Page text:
agreement, are met. The committee usually consists of

people from the departments that will be using the system

as well as at least one from the agency’s IT department.

At predefined points in time, the contractor submits the

required artefacts and the committee ensures that they are

according to standards. When the software is finally

delivered, the committee’s focus is usually on ensuring that

it conforms to its functional requirements. After all, the

running software is the artefact to watch for. From our own

experience, other artefacts like documentation or source

code were noted but were rarely examined with respect to

their quality or usability.

During the system’s development, there is a close co-

operation between the agency’s departments and the con-

tractor in order to lay down the specific functional

requirements. The agency’s IT department has a small part

in this, as most requirements are communicated directly

from each of the departments to the contractor in various

forms: word documents and e-mails, which are a common

form of requirement exchange. An issue-tracking system is

in place but not always used.

Outsourcing perceptions

The process that was described previously is not unique,

but it is similar to the way outsourcing takes place in many

government agencies. As a matter of fact, we have

reviewed five more requests for tenders, published by

various agencies of the Greek public sector. The main

procurement requirement for all of them was the devel-

opment of a software system and a total budget that

amounted (for the five of them) to more than 11,000,000,

i.e. they were large and complex systems. They all con-

sisted of multiple subsystems and had to be integrated with

existing systems. Moreover, they required the contractor to

pass ownership of the source code developed for the pro-

ject to the procuring agency.

The tenders were about projects from different services in

the public sector, handling different problems: These ranged

from information systems handling digitisation and encod-

ing of rules for managing Social Security benefits, to Man-

agement Information Systems and workflow management.

In all of these tenders there is a common pattern:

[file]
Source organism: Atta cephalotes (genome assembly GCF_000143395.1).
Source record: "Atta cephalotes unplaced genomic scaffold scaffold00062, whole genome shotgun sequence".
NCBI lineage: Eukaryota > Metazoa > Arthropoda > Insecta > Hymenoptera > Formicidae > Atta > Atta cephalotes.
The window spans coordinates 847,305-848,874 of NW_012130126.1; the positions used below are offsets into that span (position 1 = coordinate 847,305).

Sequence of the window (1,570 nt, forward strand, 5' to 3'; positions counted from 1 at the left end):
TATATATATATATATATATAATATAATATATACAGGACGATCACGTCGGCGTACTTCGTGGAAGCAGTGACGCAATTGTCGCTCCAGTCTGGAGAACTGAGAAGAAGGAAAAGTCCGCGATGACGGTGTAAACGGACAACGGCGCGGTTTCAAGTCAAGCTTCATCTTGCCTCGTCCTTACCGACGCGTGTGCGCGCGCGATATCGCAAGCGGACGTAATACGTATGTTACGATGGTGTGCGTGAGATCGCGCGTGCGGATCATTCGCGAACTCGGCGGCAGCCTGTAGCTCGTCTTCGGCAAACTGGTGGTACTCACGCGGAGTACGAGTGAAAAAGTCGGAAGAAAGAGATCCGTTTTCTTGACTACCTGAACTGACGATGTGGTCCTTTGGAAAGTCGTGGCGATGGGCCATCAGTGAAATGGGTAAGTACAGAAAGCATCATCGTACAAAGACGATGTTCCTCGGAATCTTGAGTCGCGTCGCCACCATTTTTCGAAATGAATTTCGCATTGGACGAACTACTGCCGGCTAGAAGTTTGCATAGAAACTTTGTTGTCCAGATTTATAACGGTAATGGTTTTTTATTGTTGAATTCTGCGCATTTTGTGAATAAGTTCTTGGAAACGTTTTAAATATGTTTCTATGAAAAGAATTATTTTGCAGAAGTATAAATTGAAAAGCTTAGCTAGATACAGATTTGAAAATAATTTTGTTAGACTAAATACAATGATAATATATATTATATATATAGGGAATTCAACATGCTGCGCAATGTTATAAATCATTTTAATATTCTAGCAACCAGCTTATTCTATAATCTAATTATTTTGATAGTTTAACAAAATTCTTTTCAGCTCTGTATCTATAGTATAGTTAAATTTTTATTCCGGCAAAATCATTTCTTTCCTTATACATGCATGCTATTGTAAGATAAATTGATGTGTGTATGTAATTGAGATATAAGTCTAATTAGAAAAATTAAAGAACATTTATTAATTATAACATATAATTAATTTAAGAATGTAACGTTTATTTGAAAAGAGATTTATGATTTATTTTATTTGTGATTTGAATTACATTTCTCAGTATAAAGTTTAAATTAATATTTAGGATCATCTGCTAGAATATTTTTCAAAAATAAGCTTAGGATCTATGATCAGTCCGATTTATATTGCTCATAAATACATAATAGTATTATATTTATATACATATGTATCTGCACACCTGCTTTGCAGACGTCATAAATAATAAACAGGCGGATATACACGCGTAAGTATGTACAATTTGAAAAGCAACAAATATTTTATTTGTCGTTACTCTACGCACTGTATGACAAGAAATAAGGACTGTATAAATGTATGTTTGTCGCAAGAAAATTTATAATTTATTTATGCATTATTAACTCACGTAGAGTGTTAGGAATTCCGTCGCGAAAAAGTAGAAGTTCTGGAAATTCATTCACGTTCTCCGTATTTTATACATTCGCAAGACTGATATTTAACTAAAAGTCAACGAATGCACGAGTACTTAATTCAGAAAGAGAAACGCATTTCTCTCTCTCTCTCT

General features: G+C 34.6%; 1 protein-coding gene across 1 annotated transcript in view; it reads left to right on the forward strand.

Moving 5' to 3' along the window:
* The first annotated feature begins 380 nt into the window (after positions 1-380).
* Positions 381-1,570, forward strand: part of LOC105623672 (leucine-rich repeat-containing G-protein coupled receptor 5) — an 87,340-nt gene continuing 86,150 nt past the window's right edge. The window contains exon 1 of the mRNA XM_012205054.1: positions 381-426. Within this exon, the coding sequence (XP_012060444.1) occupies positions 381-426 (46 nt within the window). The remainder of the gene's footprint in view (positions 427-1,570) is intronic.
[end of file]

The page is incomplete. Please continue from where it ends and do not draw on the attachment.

• The contractor is responsible for drafting the require- ments document.

• The main documentation required by the contractor as far as the system’s design is concerned is an ER

diagram (or class diagram in some cases).

• In all of the calls, there is a requirement for a modular solution but this seems to refer to the communication of

the system under development with the rest of the

agency’s systems. For this reason, all calls require

adherence to the Greek e-Government Interoperability

Framework (see http://www.e-gif.gov.gr/portal/page/

portal/egif/) or the more abstract European Interoper-

ability Framework, which describe, among other things,

the standards that need to be followed when interacting

with external systems (web services guidelines) but

make no reference to the internal design.

• There is no specific requirement for the system itself to be modular, other than being separated into three layers

(presentation, business, and data).

• The database seems to be the central point of connec- tion with everything else. This is evident in the calls

themselves where the requirement for separate modules

is in contrast with the database-centric approach they

all imply: All calls made reference to the presence of a

single database. One of the calls literally enforced it as

a requirement. Another call made it clear that the

database was to be considered as the point for

information exchange:

Technical description of the database schema (logical

and conceptual design) (is required to be delivered) in

order to be able to interconnect the application with

third party systems.

and even went further on explicitly accepting that, even

though the source code is owned by the agency, ‘‘…Before

any such intervention (to the database) the contractor’s

opinion will be requested’’.

• None of the calls put any specific requirements on how the source code will be delivered and what should be

part of the delivered code. Unit tests were not explicitly

mentioned as part of the source code in any of the calls.

One may argue that this is implicitly assumed but it is

our experience that it is not even when the contractor

proposes an agile methodology for the product’s

development. No adherence to a coding standard was

mentioned.

• All calls stated the requirement for the performance of user acceptance testing without, however, any distinc-